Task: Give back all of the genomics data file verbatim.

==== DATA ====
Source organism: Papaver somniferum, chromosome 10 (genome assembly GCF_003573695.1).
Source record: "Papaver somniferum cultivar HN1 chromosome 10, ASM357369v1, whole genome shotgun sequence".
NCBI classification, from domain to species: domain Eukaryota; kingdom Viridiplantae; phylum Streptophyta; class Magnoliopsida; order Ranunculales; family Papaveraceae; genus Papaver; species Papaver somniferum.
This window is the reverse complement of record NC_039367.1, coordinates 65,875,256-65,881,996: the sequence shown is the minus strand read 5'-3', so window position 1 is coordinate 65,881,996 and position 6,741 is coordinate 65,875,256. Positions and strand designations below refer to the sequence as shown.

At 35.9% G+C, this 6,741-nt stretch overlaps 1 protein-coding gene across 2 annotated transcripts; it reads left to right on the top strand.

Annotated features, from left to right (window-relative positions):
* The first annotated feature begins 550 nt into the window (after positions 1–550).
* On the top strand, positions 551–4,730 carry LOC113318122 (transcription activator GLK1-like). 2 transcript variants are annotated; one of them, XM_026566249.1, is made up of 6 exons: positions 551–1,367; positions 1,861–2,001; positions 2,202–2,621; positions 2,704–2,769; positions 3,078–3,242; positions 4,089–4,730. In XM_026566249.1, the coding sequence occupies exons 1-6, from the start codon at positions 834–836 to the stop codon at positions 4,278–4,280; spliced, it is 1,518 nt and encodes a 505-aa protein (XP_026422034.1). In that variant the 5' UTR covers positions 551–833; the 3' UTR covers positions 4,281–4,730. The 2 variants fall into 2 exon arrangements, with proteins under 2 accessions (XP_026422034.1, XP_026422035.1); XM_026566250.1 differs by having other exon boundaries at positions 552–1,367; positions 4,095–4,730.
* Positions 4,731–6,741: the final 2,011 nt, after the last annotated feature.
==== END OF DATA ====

Source organism: Papaver somniferum, chromosome 10 (genome assembly GCF_003573695.1).
Source record: "Papaver somniferum cultivar HN1 chromosome 10, ASM357369v1, whole genome shotgun sequence".
NCBI classification, from domain to species: domain Eukaryota; kingdom Viridiplantae; phylum Streptophyta; class Magnoliopsida; order Ranunculales; family Papaveraceae; genus Papaver; species Papaver somniferum.
This window is the reverse complement of record NC_039367.1, coordinates 65,875,256-65,881,996: the sequence shown is the minus strand read 5'-3', so window position 1 is coordinate 65,881,996 and position 6,741 is coordinate 65,875,256. Positions and strand designations below refer to the sequence as shown.

At 35.9% G+C, this 6,741-nt stretch overlaps 1 protein-coding gene across 2 annotated transcripts; it reads left to right on the top strand.

Annotated features, from left to right (window-relative positions):
* The first annotated feature begins 550 nt into the window (after positions 1–550).
* On the top strand, positions 551–4,730 carry LOC113318122 (transcription activator GLK1-like). 2 transcript variants are annotated; one of them, XM_026566249.1, is made up of 6 exons: positions 551–1,367; positions 1,861–2,001; positions 2,202–2,621; positions 2,704–2,769; positions 3,078–3,242; positions 4,089–4,730. In XM_026566249.1, the coding sequence occupies exons 1-6, from the start codon at positions 834–836 to the stop codon at positions 4,278–4,280; spliced, it is 1,518 nt and encodes a 505-aa protein (XP_026422034.1). In that variant the 5' UTR covers positions 551–833; the 3' UTR covers positions 4,281–4,730. The 2 variants fall into 2 exon arrangements, with proteins under 2 accessions (XP_026422034.1, XP_026422035.1); XM_026566250.1 differs by having other exon boundaries at positions 552–1,367; positions 4,095–4,730.
* Positions 4,731–6,741: the final 2,011 nt, after the last annotated feature.